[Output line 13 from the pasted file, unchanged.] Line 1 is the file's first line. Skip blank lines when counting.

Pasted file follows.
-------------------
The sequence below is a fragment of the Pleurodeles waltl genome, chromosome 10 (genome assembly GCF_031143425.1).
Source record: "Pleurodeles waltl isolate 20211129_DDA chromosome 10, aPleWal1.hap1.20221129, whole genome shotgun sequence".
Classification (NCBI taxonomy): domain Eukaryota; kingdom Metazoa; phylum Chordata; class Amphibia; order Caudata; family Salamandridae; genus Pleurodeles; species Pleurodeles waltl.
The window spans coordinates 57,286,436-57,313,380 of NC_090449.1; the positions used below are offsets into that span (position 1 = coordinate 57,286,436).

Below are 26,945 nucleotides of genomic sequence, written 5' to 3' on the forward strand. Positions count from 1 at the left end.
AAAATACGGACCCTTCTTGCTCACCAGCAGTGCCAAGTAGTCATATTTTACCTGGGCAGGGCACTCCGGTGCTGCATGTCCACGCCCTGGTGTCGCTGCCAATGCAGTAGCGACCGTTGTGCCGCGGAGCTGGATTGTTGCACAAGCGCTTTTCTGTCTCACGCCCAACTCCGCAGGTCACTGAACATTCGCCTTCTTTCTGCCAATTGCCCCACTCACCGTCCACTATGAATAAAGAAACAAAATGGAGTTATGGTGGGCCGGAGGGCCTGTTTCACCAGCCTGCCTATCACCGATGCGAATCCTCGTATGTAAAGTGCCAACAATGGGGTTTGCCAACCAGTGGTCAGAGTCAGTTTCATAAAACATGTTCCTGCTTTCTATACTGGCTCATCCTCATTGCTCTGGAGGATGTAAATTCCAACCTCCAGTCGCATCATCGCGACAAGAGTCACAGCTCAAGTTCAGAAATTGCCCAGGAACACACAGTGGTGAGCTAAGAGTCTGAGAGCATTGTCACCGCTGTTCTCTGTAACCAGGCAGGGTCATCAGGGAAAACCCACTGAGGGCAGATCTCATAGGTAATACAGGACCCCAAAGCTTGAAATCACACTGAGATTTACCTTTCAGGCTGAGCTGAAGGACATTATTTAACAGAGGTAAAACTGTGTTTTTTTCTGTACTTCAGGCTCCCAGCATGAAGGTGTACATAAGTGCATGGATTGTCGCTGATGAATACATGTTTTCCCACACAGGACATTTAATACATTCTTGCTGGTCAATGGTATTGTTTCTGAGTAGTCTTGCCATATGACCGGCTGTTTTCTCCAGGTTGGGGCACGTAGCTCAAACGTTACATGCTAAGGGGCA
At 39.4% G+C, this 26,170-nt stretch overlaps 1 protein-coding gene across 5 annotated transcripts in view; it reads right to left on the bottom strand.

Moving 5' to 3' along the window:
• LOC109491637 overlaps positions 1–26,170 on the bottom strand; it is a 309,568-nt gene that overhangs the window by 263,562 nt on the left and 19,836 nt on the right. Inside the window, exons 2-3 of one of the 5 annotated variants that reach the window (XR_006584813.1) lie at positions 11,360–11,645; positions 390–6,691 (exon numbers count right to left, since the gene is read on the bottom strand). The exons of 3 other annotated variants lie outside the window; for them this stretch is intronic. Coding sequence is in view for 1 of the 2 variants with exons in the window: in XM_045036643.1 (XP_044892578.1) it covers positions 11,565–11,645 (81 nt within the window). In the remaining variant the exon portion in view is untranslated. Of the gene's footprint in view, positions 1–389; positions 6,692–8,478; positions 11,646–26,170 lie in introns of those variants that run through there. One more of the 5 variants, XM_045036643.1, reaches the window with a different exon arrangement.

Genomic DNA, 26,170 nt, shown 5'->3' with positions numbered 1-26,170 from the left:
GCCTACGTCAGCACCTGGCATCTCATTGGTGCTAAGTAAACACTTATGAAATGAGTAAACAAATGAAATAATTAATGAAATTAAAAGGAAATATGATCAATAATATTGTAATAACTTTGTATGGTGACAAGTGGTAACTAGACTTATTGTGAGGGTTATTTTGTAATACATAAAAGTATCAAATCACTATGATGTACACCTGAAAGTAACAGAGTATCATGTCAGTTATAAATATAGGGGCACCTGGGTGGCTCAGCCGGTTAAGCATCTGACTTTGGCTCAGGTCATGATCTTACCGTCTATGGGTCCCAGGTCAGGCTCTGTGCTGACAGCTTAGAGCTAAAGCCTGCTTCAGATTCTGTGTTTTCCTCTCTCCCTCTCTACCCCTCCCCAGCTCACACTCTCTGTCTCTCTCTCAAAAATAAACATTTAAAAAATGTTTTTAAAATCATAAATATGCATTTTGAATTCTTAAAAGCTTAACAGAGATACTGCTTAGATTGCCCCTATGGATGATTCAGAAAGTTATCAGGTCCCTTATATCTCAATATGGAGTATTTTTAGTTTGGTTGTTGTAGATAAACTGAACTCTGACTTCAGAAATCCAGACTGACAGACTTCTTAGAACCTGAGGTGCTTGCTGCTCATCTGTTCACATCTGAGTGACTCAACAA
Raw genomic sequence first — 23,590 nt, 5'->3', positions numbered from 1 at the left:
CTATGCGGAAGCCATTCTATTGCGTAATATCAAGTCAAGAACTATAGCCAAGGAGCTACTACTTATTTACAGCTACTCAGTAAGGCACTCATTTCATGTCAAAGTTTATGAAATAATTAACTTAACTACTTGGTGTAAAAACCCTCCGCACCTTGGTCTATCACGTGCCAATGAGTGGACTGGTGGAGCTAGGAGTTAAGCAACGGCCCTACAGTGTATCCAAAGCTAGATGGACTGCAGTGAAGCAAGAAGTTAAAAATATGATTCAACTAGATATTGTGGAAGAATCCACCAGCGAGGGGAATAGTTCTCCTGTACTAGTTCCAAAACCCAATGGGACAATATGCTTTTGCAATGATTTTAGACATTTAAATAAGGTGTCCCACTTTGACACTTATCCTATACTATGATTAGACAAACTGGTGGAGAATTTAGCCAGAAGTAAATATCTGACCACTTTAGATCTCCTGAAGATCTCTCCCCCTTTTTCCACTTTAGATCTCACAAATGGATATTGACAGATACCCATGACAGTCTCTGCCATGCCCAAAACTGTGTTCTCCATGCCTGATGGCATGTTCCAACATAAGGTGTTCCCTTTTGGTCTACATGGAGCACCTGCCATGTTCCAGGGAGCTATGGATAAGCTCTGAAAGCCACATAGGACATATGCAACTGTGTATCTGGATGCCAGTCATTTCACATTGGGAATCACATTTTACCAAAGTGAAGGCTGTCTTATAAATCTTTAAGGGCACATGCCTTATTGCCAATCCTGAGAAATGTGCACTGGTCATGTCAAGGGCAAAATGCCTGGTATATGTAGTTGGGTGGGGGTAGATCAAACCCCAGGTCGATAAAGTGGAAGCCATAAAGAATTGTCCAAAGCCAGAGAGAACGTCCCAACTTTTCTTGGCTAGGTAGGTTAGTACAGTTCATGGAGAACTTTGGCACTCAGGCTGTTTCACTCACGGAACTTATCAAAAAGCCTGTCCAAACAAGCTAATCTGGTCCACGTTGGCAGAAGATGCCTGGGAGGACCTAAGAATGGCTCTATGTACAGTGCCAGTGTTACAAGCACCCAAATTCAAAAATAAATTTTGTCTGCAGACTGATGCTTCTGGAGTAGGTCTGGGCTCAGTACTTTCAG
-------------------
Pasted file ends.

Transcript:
CTATGCGGAAGCCATTCTATTGCGTAATATCAAGTCAAGAACTATAGCCAAGGAGCTACTACTTATTTACAGCTACTCAGTAAGGCACTCATTTCATGTCAAAGTTTATGAAATAATTAACTTAACTACTTGGTGTAAAAACCCTCCGCACCTTGGTCTATCACGTGCCAATGAGTGGACTGGTGGAGCTAGGAGTTAAGCAACGGCCCTACAGTGTATCCAAAGCTAGATGGACTGCAGTGAAGCAAGAAGTTAAAAATATGATTCAACTAGATATTGTGGAAGAATCCACCAGCGAGGGGAATAGTTCTCCTGTACTAGTTCCAAAACCCAATGGGACAATATGCTTTTGCAATGATTTTAGACATTTAAATAAGGTGTCCCACTTTGACACTTATCCTATACTATGATTAGACAAACTGGTGGAGAATTTAGCCAGAAGTAAATATCTGACCACTTTAGATCTCCTGAAGATCTCTCCCCCTTTTTCCACTTTAGATCTCACAAATGGATATTGACAGATACCCATGACAGTCTCTGCCATGCCCAAAACTGTGTTCTCCATGCCTGATGGCATGTTCCAACATAAGGTGTTCCCTTTTGGTCTACATGGAGCACCTGCCATGTTCCAGGGAGCTATGGATAAGCTCTGAAAGCCACATAGGACATATGCAACTGTGTATCTGGATGCCAGTCATTTCACATTGGGAATCACATTTTACCAAAGTGAAGGCTGTCTTATAAATCTTTAAGGGCACATGCCTTATTGCCAATCCTGAGAAATGTGCACTGGTCATGTCAAGGGCAAAATGCCTGGTATATGTAGTTGGGTGGGGGTAGATCAAACCCCAGGTCGATAAAGTGGAAGCCATAAAGAATTGTCCAAAGCCAGAGAGAACGTCCCAACTTTTCTTGGCTAGGTAGGTTAGTACAGTTCATGGAGAACTTTGGCACTCAGGCTGTTTCACTCACGGAACTTATCAAAAAGCCTGTCCAAACAAGCTAATCTGGTCCACGTTGGCAGAAGATGCCTGGGAGGACCTAAGAATGGCTCTATGTACAGTGCCAGTGTTACAAGCACCCAAATTCAAAAATAAATTTTGTCTGCAGACTGATGCTTCTGGAGTAGGTCTGGGCTCAGTACTTTCAG